Toddler Hummingbird

img_9858

A young rufuous hummingbird (left) learned to drink from our feeder today and lucky me got to witness it. This morning while making tea I noticed a hummer fly in and sit right next to another hummer who was feeding.

“Hmmm,” I thought. “Hummingbirds generally fight each other, not sit together.”

Then the one who flew in began to beg for food from the other. It put its little beak up in the air and opened it, hoping for breakfast. The mother completely ignored its young offspring and kept drinking. The message was clear. It’s time for you to learn how to do this.

After several attempts at begging, the little bird started jabbing its bill into the red plastic. “Dang,” I could almost hear it thinking. “This is not getting me any food.”

Then the little hummer flew underneath the feeder and tried jabbing at it. Still nothing. Back it flew to the top of the feeder and began begging again. Mom was not impressed. She kept feeding. The little hummer started jabbing its bill at the feeder again and BINGO in went its beak. The little guy got excited and started flapping madly with its beak in the hole.

“Uh oh,” I thought. “Its beak is shorter than its mothers and the feeder is only about a third full. I am not sure it’s getting any sugar water.” The two hummers flew off. I made more sugar water and filled the feeder. They were back in minutes.

Once again the whole scene repeated itself—begging, ignoring behavior, more begging, more ignoring behavior, finally success at sticking its beak in the hole and resting on the perch drinking.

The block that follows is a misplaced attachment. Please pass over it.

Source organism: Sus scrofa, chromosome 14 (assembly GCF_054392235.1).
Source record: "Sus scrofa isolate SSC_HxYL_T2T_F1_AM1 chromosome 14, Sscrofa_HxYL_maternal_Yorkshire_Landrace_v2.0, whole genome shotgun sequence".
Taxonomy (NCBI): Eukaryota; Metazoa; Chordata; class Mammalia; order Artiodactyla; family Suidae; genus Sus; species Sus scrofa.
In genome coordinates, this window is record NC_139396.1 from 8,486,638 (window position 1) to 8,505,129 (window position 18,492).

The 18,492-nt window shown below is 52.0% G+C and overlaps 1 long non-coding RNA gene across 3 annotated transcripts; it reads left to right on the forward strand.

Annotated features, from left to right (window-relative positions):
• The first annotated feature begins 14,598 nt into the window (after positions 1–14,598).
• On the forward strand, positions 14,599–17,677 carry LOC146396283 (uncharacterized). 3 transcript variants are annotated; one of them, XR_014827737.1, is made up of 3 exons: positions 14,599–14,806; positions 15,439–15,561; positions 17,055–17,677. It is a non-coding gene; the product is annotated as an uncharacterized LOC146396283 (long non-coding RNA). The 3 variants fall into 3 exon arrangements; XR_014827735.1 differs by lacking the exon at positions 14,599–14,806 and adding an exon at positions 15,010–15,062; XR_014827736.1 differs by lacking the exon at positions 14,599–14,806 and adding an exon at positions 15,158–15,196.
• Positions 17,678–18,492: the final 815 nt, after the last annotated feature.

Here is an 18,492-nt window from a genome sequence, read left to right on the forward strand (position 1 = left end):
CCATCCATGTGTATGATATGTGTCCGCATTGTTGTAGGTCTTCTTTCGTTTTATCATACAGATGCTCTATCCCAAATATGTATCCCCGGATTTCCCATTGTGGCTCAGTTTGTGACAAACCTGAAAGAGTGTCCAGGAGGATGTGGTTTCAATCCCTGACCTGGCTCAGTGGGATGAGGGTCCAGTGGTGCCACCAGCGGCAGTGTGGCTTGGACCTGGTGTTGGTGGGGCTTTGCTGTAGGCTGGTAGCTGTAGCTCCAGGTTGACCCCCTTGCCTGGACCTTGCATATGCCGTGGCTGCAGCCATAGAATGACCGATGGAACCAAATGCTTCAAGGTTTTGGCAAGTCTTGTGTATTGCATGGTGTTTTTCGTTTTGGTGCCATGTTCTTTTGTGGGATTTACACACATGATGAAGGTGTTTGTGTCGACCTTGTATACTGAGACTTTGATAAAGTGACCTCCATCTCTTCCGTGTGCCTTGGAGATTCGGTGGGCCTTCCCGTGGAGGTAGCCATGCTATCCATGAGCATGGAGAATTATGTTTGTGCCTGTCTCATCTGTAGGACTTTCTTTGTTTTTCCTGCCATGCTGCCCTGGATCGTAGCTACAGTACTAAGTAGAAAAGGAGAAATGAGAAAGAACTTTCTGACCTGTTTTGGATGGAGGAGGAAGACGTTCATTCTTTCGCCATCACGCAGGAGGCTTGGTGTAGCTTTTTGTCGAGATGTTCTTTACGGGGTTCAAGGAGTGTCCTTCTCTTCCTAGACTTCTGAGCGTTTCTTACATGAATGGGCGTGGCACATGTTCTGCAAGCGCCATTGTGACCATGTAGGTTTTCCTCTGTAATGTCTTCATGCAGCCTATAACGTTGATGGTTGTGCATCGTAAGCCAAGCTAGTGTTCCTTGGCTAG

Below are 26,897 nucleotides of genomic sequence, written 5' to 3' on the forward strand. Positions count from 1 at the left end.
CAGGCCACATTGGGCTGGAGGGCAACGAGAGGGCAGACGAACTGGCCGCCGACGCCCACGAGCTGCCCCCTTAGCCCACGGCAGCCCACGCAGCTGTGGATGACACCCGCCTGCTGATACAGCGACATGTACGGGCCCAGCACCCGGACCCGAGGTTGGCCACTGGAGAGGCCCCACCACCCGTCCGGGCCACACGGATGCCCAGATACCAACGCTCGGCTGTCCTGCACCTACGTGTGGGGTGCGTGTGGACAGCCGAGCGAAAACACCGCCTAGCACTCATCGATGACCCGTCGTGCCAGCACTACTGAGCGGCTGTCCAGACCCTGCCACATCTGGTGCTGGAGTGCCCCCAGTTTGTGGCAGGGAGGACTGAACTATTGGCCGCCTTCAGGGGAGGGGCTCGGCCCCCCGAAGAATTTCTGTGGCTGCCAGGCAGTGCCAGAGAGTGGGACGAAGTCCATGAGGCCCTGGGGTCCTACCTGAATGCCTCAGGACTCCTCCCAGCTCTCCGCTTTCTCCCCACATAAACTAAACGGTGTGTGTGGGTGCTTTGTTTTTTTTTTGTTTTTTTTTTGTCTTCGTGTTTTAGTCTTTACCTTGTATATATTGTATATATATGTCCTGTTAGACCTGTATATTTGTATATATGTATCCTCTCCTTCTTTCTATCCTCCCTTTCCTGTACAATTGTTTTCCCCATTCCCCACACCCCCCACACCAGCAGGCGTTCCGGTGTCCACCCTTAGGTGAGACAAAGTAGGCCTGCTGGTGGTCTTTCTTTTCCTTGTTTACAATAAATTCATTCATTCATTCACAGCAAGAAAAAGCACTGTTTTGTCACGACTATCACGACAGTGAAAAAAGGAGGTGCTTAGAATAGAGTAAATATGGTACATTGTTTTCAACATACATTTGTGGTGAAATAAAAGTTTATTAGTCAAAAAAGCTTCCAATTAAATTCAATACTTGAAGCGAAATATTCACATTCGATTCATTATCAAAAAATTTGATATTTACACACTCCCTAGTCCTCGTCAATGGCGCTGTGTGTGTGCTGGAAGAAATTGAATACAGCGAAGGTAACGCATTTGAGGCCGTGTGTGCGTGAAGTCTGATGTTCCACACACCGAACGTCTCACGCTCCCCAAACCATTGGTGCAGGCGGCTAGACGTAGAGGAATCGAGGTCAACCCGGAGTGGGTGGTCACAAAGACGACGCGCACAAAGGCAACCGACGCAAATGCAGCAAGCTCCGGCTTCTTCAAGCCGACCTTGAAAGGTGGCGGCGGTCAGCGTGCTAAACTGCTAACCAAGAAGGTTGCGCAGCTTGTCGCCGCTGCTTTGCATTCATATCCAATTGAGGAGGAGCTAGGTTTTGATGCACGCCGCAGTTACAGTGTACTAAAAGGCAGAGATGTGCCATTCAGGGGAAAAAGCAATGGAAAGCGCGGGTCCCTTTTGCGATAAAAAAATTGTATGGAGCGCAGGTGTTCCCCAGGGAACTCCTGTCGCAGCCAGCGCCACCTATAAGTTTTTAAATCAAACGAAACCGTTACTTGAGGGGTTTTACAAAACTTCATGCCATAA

Such a miracle to see one of nature’s vulnerable moments!

The bird on the left is the young. The bird on the right is the mother. The photo below shows the characteristic rufous hummingbird reddish tail.
hummer

10 replies
  1. Gretchen Staebler
    Gretchen Staebler says:

    What a fabulous treat! And lovely words–I saw it, too. And beautiful photographs. Thank you! I need to get a feeder.

    Reply
  2. Kate Lipkis
    Kate Lipkis says:

    I watched recently a “nest cam” as two hummingbird eggs hatched and the little ones fledged. This is when technology sings to me. To be able to be “one foot” away from this beautiful turn of events was thrilling. From a nest for one, eventually the mother was hanging off the side, needing to pull her neck back so her long beak could make it down the babies’ throats.

    Reply
  3. Julie Mitchell
    Julie Mitchell says:

    Ann, it’s wonderful to see you blogging! Through your words and beautiful photographs I can imagine myself walking beside you as you share the wonders of nature.

    Reply

Leave a Reply

Want to join the discussion?
Feel free to contribute!

Leave a Reply to Gretchen Staebler Cancel reply

Your email address will not be published. Required fields are marked *